1. Wherever you are setting this JSONArray, try to set it by the following piece of code –

List<Object> finalRes = new ArrayList<Object>();

JSONParser parser = new JSONParser();

JSONArray finalJsonArray = (JSONArray) parser.parse(finalRes.toString());

PageResponse pageResponse = new PageResponse();

pageResponse.setRecords(finalJsonArray);

In this way, you would be getting the clean JSON response from your REST API given below –

{
  "_page": {
    "start": 0,
    "next": 13,
    "count": 3
  },
  "records": [
    {
      "_attachments": "attachments/",
      "_rid": "wEIcANyrmAULAAAAAAAAAA==",
      "id": "11",
      "_self": "dbs/wEIcAA==/colls/wEIcANyrmAU=/docs/wEIcANyrmAULAAAAAAAAAA==/",
      "value": "Vanessa",
      "key": "38",
      "_etag": "\"0c0054c7-0000-0000-0000-59ca35ab0000\"",
      "_ts": 1506424239
    },
    {
      "_attachments": "attachments/",
      "_rid": "wEIcANyrmAUMAAAAAAAAAA==",
      "id": "12",
      "_self": "dbs/wEIcAA==/colls/wEIcANyrmAU=/docs/wEIcANyrmAUMAAAAAAAAAA==/",
      "value": "Neal",
      "key": "13",
      "_etag": "\"0c0056c7-0000-0000-0000-59ca35ab0000\"",
      "_ts": 1506424239
    },
    {
      "_attachments": "attachments/",
      "_rid": "wEIcANyrmAUNAAAAAAAAAA==",
      "id": "13",
      "_self": "dbs/wEIcAA==/colls/wEIcANyrmAU=/docs/wEIcANyrmAUNAAAAAAAAAA==/",
      "value": "Marguerite",
      "key": "13",
      "_etag": "\"0c0058c7-0000-0000-0000-59ca35ab0000\"",
      "_ts": 1506424239
    }
  ]
}

Hope it helps. 🙂

Generate Swagger UI through Grizzly and Jersey Application.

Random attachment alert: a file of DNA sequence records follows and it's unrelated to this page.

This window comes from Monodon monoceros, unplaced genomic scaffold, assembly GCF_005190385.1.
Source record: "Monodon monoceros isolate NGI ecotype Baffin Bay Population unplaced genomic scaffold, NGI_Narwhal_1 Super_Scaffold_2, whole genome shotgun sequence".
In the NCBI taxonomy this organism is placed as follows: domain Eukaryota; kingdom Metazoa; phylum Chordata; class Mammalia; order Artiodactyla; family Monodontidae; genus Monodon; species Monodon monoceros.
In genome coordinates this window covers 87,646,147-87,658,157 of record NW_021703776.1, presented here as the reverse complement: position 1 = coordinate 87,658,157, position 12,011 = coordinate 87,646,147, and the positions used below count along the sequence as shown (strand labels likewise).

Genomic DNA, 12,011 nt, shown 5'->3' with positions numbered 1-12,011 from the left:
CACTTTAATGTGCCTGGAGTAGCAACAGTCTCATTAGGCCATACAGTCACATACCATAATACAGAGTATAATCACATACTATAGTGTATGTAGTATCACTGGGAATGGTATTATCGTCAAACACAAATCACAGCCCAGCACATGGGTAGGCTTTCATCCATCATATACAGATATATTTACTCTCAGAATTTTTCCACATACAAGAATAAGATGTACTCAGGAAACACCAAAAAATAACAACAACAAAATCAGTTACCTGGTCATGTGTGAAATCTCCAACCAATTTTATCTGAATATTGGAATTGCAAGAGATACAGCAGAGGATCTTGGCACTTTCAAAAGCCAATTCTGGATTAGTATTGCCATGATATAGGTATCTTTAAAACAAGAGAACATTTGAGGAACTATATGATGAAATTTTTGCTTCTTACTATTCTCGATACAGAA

Statement : Generate Swagger UI for the listing of all the REST APIs through Grizzly and Jersey Application.

  • Add following dependency in pom.xml –

<dependency>

<groupId>io.swagger</groupId>

<artifactId>swagger-jersey2-jaxrs</artifactId>

<version>1.5.9</version>

</dependency>

  • Bundle Swagger UI and docs folder through you main application class using the below code –

package com.main;

import java.io.IOException;

import java.net.URI;

import org.glassfish.grizzly.http.server.CLStaticHttpHandler;

import org.glassfish.grizzly.http.server.HttpServer;

import org.glassfish.grizzly.http.server.ServerConfiguration;

import org.glassfish.jersey.grizzly2.httpserver.GrizzlyHttpServerFactory;

import org.glassfish.jersey.jackson.JacksonFeature;

import org.glassfish.jersey.server.ResourceConfig;

import com.fasterxml.jackson.jaxrs.json.JacksonJsonProvider;

import io.swagger.jaxrs.config.BeanConfig;

public class MainApp {

// Base URI the Grizzly HTTP server will listen on

public static final URI BASE_URI = URI.create(http://0.0.0.0:8080&#8221;);

public static HttpServer getLookupServer() {

String resources = “com.main”;

BeanConfig beanConfig = new BeanConfig();

beanConfig.setVersion(“1.0.1”);

beanConfig.setSchemes(new String[] { “http” });

beanConfig.setBasePath(“”);

beanConfig.setResourcePackage(resources);

beanConfig.setScan(true);

final ResourceConfig resourceConfig = new ResourceConfig();

resourceConfig.packages(resources);

resourceConfig.register(io.swagger.jaxrs.listing.ApiListingResource.class);

resourceConfig.register(io.swagger.jaxrs.listing.SwaggerSerializers.class);

resourceConfig.register(JacksonFeature.class);

resourceConfig.register(JacksonJsonProvider.class);

return GrizzlyHttpServerFactory.createHttpServer(BASE_URI, resourceConfig);

}

public static void main(String[] args) throws IOException {

final HttpServer server = getLookupServer();

server.start();

ClassLoader loader = MainApp.class.getClassLoader();

CLStaticHttpHandler docsHandler = new CLStaticHttpHandler(loader, “swagger-ui/”);

docsHandler.setFileCacheEnabled(false);

ServerConfiguration cfg = server.getServerConfiguration();

cfg.addHttpHandler(docsHandler, “/docs/”);

}

}

  • Take the latest code of swagger-ui. Copy all the content of the dist folder and create a folder named  swagger-ui inside src/main/resources and paste all the copied contents. Now change the url in index.file which is inside the copied folder like below –